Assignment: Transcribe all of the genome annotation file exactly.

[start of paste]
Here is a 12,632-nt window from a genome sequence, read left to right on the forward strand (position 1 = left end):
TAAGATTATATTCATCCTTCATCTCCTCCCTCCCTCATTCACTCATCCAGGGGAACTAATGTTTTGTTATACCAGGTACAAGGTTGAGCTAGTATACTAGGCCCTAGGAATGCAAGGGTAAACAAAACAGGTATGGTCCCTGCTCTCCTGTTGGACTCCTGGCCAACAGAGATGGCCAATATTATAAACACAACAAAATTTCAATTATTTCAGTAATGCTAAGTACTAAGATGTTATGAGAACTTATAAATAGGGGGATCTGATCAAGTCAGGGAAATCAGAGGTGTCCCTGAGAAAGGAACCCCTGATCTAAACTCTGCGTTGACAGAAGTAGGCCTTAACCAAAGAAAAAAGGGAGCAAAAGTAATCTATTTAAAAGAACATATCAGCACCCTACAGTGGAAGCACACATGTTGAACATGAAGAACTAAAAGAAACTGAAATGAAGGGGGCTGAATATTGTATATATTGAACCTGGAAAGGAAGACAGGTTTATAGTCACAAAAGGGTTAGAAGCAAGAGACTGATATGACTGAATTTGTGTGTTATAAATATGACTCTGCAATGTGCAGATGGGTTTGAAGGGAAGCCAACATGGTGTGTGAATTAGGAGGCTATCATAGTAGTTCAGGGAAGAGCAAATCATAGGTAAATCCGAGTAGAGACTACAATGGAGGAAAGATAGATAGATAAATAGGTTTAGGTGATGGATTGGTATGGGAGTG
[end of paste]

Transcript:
Here is a 12,632-nt window from a genome sequence, read left to right on the forward strand (position 1 = left end):
TAAGATTATATTCATCCTTCATCTCCTCCCTCCCTCATTCACTCATCCAGGGGAACTAATGTTTTGTTATACCAGGTACAAGGTTGAGCTAGTATACTAGGCCCTAGGAATGCAAGGGTAAACAAAACAGGTATGGTCCCTGCTCTCCTGTTGGACTCCTGGCCAACAGAGATGGCCAATATTATAAACACAACAAAATTTCAATTATTTCAGTAATGCTAAGTACTAAGATGTTATGAGAACTTATAAATAGGGGGATCTGATCAAGTCAGGGAAATCAGAGGTGTCCCTGAGAAAGGAACCCCTGATCTAAACTCTGCGTTGACAGAAGTAGGCCTTAACCAAAGAAAAAAGGGAGCAAAAGTAATCTATTTAAAAGAACATATCAGCACCCTACAGTGGAAGCACACATGTTGAACATGAAGAACTAAAAGAAACTGAAATGAAGGGGGCTGAATATTGTATATATTGAACCTGGAAAGGAAGACAGGTTTATAGTCACAAAAGGGTTAGAAGCAAGAGACTGATATGACTGAATTTGTGTGTTATAAATATGACTCTGCAATGTGCAGATGGGTTTGAAGGGAAGCCAACATGGTGTGTGAATTAGGAGGCTATCATAGTAGTTCAGGGAAGAGCAAATCATAGGTAAATCCGAGTAGAGACTACAATGGAGGAAAGATAGATAGATAAATAGGTTTAGGTGATGGATTGGTATGGGAGTG